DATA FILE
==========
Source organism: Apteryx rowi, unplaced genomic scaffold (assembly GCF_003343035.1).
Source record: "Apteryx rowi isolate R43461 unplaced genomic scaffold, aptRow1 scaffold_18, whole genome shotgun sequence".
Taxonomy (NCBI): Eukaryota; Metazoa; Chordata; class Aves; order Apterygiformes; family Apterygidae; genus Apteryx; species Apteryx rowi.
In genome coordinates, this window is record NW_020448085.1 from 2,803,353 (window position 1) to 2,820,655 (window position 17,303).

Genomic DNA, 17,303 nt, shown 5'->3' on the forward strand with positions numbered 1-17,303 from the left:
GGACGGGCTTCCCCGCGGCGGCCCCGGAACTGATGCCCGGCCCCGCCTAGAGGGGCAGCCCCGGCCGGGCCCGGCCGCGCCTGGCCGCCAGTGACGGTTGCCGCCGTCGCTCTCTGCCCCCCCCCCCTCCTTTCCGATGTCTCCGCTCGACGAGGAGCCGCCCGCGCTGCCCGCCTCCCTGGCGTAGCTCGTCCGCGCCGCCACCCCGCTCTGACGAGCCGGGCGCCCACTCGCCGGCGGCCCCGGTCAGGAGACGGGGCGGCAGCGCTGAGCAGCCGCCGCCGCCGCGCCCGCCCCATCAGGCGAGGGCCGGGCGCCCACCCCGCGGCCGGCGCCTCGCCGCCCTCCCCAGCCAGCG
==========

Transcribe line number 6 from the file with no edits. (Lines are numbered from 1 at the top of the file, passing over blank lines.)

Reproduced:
GGACGGGCTTCCCCGCGGCGGCCCCGGAACTGATGCCCGGCCCCGCCTAGAGGGGCAGCCCCGGCCGGGCCCGGCCGCGCCTGGCCGCCAGTGACGGTTGCCGCCGTCGCTCTCTGCCCCCCCCCCCTCCTTTCCGATGTCTCCGCTCGACGAGGAGCCGCCCGCGCTGCCCGCCTCCCTGGCGTAGCTCGTCCGCGCCGCCACCCCGCTCTGACGAGCCGGGCGCCCACTCGCCGGCGGCCCCGGTCAGGAGACGGGGCGGCAGCGCTGAGCAGCCGCCGCCGCCGCGCCCGCCCCATCAGGCGAGGGCCGGGCGCCCACCCCGCGGCCGGCGCCTCGCCGCCCTCCCCAGCCAGCG